Saturday, March 02, 2013

Jack the Giant Slayer IMAX 3D

Jack Be Nimble

Besides comic book movies, it seems that Fairy Tale ones are gaining traction in being reinvented for the big screen, given new twists and updates in characters and motivations, while keeping some core elements in order to retain some legitimacy with its origins. The latest attempt was Hansel and Gretel, which went the uber-violent way, while others such as Red Riding Hood tried to appeal to the Tweens. Then there are those which are swashbuckling action-adventures, which Jack the Giant Slayer belongs to.

And comic book movie directors can also find opportunity in this arena, with Bryan Singer, known to many for his X-Men films and his sole attempt at the Man of Steel, taking up the helm in creating a family friendly tale with its fair share of action and romance. Written by Darren Lemke and David Dobkin, the story draws parallels between the lives of a poor farm boy and a princess, brought up with legendary tales of Kings, Giants, and magical objects, who will have their lives converge when they meet and get involved in exactly the tale they're so familiar with, where Giants rule the land between the heavens and the earth, and are looking for opportunity to come back down again to feast on human flesh.

With the tale they grew up with validated, Jack (Nicholas Hoult) now has to join the rescue party led by the King's knight Elmont (Ewan McGregor) and the treacherous Roderick (Stanley Tucci), the latter harbouring intent to lord over the Giants and usurp the throne of King Brahmwell (Ian McShane), to rescue Princess Isabelle (Eleanor Tomlinson) from the Giants' clutches. Most of the set action pieces happen while en route up the intertwined beanstalks, large and thick, and also in the Giant's domain, which you would already have a glimpsed of from the trailers, mixing some light comedy to thanks to some of the clumsy ways of the big guys, some with grotesque looks and habits.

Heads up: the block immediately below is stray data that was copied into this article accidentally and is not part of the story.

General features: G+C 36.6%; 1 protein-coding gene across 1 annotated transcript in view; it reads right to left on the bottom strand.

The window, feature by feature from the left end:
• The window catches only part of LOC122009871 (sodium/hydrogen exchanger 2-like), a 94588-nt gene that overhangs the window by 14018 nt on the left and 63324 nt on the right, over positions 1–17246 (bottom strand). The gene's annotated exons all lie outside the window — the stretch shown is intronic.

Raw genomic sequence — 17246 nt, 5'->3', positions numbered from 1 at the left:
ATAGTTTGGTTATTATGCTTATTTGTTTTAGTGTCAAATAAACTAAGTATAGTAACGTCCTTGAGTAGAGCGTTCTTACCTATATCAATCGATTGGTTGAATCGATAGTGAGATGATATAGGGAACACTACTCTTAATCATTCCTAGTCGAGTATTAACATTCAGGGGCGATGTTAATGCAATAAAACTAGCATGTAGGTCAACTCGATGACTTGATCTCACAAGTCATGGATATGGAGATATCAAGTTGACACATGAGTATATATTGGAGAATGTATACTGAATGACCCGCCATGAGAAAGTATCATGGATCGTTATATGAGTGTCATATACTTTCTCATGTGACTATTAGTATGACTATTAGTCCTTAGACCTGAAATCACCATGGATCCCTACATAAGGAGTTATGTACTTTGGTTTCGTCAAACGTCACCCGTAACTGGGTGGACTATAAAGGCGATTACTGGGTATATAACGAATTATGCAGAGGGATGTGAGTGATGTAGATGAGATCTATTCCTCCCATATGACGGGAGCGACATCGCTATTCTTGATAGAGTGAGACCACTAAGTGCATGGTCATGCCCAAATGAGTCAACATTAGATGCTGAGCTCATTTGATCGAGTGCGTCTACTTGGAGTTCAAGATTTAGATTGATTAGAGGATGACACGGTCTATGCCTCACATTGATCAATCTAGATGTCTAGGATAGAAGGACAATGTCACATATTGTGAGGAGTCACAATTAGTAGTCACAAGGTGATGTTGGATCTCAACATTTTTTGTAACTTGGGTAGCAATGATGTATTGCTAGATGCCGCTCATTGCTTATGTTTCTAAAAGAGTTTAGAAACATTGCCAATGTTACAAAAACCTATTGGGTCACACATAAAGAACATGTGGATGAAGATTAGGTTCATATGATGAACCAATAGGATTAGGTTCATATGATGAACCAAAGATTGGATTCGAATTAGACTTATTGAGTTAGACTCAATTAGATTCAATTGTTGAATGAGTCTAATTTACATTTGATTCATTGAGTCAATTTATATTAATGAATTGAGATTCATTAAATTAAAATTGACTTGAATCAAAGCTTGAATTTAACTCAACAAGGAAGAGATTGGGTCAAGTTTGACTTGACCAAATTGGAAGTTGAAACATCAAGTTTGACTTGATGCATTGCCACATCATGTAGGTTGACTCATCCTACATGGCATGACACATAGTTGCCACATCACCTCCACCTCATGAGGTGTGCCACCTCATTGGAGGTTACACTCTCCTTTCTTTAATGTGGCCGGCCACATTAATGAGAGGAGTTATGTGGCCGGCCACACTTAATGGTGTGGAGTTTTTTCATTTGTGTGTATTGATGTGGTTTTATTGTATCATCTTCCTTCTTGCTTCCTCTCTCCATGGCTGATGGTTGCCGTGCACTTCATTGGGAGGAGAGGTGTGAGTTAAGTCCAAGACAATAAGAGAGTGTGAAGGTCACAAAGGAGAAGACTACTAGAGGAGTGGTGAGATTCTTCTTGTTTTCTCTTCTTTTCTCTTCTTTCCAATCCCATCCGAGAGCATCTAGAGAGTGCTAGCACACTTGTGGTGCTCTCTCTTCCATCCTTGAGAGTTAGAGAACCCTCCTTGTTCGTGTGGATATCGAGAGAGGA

Singer's narrative pace is kept fleet, never wasting much time dwelling over any certain point, with the legend and rules of the game laid out in the prologue, then falling back on the familiar need by Jack to sell his horse through which he got his magic beans, before having to traverse the beanstalk up and down, before finally building up for that large scale attack in the finale, befitting of the genre. Most of us would have been jaded by scale of attacks where armies have to lay siege to a city, and while it may be no different here, things are kept fresh through its surprises in weapons used in this fantasy-medieval period, with again, simplicity being key to the equation, the centerpiece of the action in the final act being one large tug-o-war. Scenes are kept short and sharp rather than lapsing into indulgence, making them seem a lot more intense, keeping that adrenaline pumping.

But for something family friendly, Singer and team had to opt for a lot of off-screen violence. There's nothing like the power of suggestion, and if not for a rating to appeal to a wider audience, this could have been a lot more violent. Which is that breath of fresh air given Hollywood's obsession of late to have everything graphically told, with that competition to see who can design on screen violence with the most blood and gore involved. With human-munching Giants, it's suggested, but no less powerful even when it's not explicitly shown.

Characterization in the film is kept simple, with most chracters being caricatures of the roles they are supposed to play. Ewan McGregor, easily the most recognizable of the lot, has a suave mustache and goatee help in his balance between the comical and the serious. The titular role went to Nicholas Hoult (painted blue as X-Men: First Class' Hank McCoy, who proved to be charismatic enough to pull off a role about the farmer boy made good (Luke Skywalker anyone?), while Eleanor Tomlinson did enough as the quintessential damsel in distress, which is quite the departure from the recent slew of strong female characters who are able to hold their own against adversary. Supporting roles were quite rote, such as Ian McShane and Bill Nighy as the main CG villain General Fallon, while Stanley Tucci could have benefited more from an extended screen time.

Still, Jack the Giant Slayer managed to slay a few sweet spots as far as action-adventure goes, and Singer shows he still has that bit of a touch when it comes to crafting big budgeted spectacles. So Fee Fye Foe Fumm, do make a beeline to watch this, with an epilogue that's extremely cheeky!

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